“I think Democrats can rightly assume that the Mueller report actually goes further than the summary that Barr provided,” Smikle said. “Assuming that’s the case, Democrats are ready to go further in developing the narrative about the president, but also the narrative about this president’s appointing of individuals who are not at all objective but are simply in the position they’re in to be supportive of the president.”

Congress won’t be able to immediately take action on the report, as they’re in recess until the end of the month. But Republicans are already looking to dampen the arrival of the widely anticipated report.

GOP lawmakers say the Mueller report will offer few details beyond what was offered up in Barr’s four-page summary of the special counsel’s conclusions.

They say it’s time to focus on other congressional priorities, while at the same time dubbing Democrats as “radical” leftist crusaders seeking to tear down the Trump presidency any way they can.

“Thursday’s Mueller report should end the collusion delusion, once and for all,” House Freedom Caucus Chairman Mark Meadows (R-N.C.) tweeted Monday. “But we already know Democrats will do what they’ve done for 2 years: spin anything possible to try and prop up a conspiracy that doesn’t exist. We know the bottom line. No collusion. It’s over.”

GOP strategist Ford O’Connell said Republicans believe they can leverage the Mueller report to their advantage in 2020 by using Democratic calls for transparency to fuel their efforts to investigate the individuals who launched the counterintelligence probe into Russia’s election interference.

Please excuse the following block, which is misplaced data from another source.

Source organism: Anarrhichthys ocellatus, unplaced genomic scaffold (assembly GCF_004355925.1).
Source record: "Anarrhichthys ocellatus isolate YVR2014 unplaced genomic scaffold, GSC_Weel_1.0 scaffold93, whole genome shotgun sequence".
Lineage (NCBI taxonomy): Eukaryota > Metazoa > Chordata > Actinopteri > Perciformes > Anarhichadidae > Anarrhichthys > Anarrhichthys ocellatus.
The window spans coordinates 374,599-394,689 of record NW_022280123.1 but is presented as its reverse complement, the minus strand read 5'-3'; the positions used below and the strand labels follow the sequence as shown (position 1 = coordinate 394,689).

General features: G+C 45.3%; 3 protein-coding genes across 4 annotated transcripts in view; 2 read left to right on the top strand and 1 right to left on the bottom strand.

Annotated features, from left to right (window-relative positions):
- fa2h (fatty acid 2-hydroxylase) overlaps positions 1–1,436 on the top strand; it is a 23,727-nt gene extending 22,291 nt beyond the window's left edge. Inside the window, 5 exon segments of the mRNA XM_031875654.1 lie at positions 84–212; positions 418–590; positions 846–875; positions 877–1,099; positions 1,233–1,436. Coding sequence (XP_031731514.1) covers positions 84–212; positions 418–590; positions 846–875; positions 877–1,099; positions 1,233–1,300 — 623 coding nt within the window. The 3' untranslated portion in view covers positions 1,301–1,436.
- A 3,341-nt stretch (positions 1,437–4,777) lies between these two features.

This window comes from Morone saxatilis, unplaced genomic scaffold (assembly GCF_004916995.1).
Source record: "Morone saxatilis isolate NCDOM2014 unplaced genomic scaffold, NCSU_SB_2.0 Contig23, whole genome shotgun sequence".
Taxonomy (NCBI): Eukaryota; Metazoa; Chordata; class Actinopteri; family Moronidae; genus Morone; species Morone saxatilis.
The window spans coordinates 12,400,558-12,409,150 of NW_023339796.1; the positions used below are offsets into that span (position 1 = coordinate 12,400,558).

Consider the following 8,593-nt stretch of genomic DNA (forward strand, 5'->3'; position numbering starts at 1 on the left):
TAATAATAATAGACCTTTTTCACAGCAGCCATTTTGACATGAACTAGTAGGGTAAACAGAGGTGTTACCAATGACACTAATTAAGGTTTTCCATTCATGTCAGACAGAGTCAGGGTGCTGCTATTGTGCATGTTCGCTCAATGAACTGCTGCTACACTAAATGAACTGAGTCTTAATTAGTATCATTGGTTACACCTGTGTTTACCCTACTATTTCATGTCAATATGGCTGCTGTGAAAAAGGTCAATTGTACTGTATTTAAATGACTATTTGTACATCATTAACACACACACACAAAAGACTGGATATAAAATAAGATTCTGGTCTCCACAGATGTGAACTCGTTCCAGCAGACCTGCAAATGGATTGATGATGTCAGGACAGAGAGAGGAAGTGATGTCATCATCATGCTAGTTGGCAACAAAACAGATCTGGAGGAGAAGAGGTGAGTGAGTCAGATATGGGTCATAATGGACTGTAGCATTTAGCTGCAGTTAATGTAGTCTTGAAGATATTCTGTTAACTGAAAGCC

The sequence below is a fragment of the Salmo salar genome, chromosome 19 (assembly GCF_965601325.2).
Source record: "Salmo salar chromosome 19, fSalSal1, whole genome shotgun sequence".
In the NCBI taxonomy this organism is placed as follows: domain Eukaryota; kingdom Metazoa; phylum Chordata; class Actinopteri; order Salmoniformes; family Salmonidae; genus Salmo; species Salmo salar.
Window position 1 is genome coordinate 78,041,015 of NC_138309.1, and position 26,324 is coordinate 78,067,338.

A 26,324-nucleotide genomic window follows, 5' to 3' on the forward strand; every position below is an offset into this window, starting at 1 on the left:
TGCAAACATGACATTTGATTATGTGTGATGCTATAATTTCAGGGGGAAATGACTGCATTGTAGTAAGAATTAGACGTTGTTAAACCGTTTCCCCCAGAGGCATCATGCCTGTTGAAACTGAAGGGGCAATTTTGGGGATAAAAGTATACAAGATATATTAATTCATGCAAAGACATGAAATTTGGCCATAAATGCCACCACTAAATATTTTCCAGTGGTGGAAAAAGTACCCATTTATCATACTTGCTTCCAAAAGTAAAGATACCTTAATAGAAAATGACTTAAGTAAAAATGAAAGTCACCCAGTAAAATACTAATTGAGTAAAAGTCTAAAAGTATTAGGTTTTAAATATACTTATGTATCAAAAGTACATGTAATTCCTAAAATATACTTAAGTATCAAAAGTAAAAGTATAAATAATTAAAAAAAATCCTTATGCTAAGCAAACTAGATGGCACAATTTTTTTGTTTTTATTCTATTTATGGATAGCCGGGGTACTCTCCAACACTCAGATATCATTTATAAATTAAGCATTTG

“You are in a messaging battle where the Democrats are trying to look for anything to hold onto this line of questioning and attacks on the president, but it seems to be their hand is getting weaker and weaker by the day,” O’Connell said. “It is quite clear the Democrats are going to scream bloody murder no matter what, and the White House knows this. It almost doesn’t matter what is in the report. The White House knows which way the Democrats are going to go.”

He added, “But what the White House is going to tell you over and over is exactly what the conclusions were, the fact that Bob Mueller never got fired, [and that] Bob Mueller and the DOJ got all the money they needed for this investigation.”